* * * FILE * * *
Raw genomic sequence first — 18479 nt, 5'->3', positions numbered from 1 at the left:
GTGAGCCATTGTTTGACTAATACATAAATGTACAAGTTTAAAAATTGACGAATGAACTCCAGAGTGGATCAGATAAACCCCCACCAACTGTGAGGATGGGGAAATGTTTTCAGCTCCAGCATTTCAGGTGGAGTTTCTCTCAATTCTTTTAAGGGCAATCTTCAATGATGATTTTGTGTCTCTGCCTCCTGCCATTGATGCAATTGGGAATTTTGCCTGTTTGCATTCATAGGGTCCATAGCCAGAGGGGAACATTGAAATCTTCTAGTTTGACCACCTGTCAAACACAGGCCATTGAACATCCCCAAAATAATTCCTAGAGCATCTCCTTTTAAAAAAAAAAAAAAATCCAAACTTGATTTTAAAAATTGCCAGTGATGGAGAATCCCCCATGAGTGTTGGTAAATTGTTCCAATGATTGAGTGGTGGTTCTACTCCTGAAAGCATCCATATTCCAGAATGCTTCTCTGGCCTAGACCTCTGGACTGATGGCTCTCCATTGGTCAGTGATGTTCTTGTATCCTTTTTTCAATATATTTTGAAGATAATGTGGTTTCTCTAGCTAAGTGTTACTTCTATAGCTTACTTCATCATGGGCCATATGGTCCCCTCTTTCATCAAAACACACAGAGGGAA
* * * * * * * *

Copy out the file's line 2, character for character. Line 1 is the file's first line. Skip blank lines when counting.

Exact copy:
GTGAGCCATTGTTTGACTAATACATAAATGTACAAGTTTAAAAATTGACGAATGAACTCCAGAGTGGATCAGATAAACCCCCACCAACTGTGAGGATGGGGAAATGTTTTCAGCTCCAGCATTTCAGGTGGAGTTTCTCTCAATTCTTTTAAGGGCAATCTTCAATGATGATTTTGTGTCTCTGCCTCCTGCCATTGATGCAATTGGGAATTTTGCCTGTTTGCATTCATAGGGTCCATAGCCAGAGGGGAACATTGAAATCTTCTAGTTTGACCACCTGTCAAACACAGGCCATTGAACATCCCCAAAATAATTCCTAGAGCATCTCCTTTTAAAAAAAAAAAAAAATCCAAACTTGATTTTAAAAATTGCCAGTGATGGAGAATCCCCCATGAGTGTTGGTAAATTGTTCCAATGATTGAGTGGTGGTTCTACTCCTGAAAGCATCCATATTCCAGAATGCTTCTCTGGCCTAGACCTCTGGACTGATGGCTCTCCATTGGTCAGTGATGTTCTTGTATCCTTTTTTCAATATATTTTGAAGATAATGTGGTTTCTCTAGCTAAGTGTTACTTCTATAGCTTACTTCATCATGGGCCATATGGTCCCCTCTTTCATCAAAACACACAGAGGGAA